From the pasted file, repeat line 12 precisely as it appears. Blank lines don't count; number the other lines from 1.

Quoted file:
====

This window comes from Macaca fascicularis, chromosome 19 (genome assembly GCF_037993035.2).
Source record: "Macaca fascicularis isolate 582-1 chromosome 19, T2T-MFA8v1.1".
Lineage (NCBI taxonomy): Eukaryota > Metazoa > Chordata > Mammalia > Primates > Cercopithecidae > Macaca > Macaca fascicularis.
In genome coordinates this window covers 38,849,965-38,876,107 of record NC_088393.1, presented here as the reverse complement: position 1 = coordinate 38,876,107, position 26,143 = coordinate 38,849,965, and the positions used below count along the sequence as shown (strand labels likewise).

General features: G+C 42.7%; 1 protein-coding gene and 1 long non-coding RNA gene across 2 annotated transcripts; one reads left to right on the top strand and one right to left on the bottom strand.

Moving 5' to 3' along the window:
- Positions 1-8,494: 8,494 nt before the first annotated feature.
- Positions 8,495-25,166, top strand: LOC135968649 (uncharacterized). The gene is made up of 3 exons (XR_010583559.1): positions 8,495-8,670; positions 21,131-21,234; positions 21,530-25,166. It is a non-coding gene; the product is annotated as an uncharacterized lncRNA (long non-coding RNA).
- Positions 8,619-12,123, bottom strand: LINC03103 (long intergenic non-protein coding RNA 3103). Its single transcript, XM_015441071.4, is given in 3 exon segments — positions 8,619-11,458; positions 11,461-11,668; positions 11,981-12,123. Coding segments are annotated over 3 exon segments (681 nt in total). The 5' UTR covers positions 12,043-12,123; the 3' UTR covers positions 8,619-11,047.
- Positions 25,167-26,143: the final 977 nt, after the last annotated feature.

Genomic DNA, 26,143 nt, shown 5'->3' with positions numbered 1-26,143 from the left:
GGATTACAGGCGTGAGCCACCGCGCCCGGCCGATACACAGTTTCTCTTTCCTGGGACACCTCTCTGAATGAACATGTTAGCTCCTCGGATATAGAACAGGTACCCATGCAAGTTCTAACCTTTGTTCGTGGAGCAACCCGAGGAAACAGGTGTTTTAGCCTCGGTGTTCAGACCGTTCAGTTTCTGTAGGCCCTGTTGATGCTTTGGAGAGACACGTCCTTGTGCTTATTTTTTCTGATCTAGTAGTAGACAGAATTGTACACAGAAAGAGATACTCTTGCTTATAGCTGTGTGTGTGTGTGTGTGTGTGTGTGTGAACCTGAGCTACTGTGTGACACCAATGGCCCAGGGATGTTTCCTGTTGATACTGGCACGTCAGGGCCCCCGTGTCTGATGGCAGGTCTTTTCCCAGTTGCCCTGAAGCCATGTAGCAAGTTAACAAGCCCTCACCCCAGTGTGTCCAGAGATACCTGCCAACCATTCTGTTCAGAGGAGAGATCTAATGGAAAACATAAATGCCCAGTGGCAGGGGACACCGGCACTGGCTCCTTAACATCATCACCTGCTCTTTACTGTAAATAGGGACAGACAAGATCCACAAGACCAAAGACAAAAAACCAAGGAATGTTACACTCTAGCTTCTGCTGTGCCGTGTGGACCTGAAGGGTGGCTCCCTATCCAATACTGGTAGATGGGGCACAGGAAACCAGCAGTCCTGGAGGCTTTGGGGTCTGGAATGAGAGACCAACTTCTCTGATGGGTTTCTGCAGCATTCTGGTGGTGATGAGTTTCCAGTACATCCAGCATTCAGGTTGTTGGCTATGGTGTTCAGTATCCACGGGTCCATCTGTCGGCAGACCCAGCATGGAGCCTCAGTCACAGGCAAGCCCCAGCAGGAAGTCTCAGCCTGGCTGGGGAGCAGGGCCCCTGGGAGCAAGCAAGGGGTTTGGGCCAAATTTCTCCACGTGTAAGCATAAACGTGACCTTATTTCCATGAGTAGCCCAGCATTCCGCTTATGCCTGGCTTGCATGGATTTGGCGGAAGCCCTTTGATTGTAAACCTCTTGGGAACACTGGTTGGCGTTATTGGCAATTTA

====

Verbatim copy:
GGATTACAGGCGTGAGCCACCGCGCCCGGCCGATACACAGTTTCTCTTTCCTGGGACACCTCTCTGAATGAACATGTTAGCTCCTCGGATATAGAACAGGTACCCATGCAAGTTCTAACCTTTGTTCGTGGAGCAACCCGAGGAAACAGGTGTTTTAGCCTCGGTGTTCAGACCGTTCAGTTTCTGTAGGCCCTGTTGATGCTTTGGAGAGACACGTCCTTGTGCTTATTTTTTCTGATCTAGTAGTAGACAGAATTGTACACAGAAAGAGATACTCTTGCTTATAGCTGTGTGTGTGTGTGTGTGTGTGTGTGTGAACCTGAGCTACTGTGTGACACCAATGGCCCAGGGATGTTTCCTGTTGATACTGGCACGTCAGGGCCCCCGTGTCTGATGGCAGGTCTTTTCCCAGTTGCCCTGAAGCCATGTAGCAAGTTAACAAGCCCTCACCCCAGTGTGTCCAGAGATACCTGCCAACCATTCTGTTCAGAGGAGAGATCTAATGGAAAACATAAATGCCCAGTGGCAGGGGACACCGGCACTGGCTCCTTAACATCATCACCTGCTCTTTACTGTAAATAGGGACAGACAAGATCCACAAGACCAAAGACAAAAAACCAAGGAATGTTACACTCTAGCTTCTGCTGTGCCGTGTGGACCTGAAGGGTGGCTCCCTATCCAATACTGGTAGATGGGGCACAGGAAACCAGCAGTCCTGGAGGCTTTGGGGTCTGGAATGAGAGACCAACTTCTCTGATGGGTTTCTGCAGCATTCTGGTGGTGATGAGTTTCCAGTACATCCAGCATTCAGGTTGTTGGCTATGGTGTTCAGTATCCACGGGTCCATCTGTCGGCAGACCCAGCATGGAGCCTCAGTCACAGGCAAGCCCCAGCAGGAAGTCTCAGCCTGGCTGGGGAGCAGGGCCCCTGGGAGCAAGCAAGGGGTTTGGGCCAAATTTCTCCACGTGTAAGCATAAACGTGACCTTATTTCCATGAGTAGCCCAGCATTCCGCTTATGCCTGGCTTGCATGGATTTGGCGGAAGCCCTTTGATTGTAAACCTCTTGGGAACACTGGTTGGCGTTATTGGCAATTTA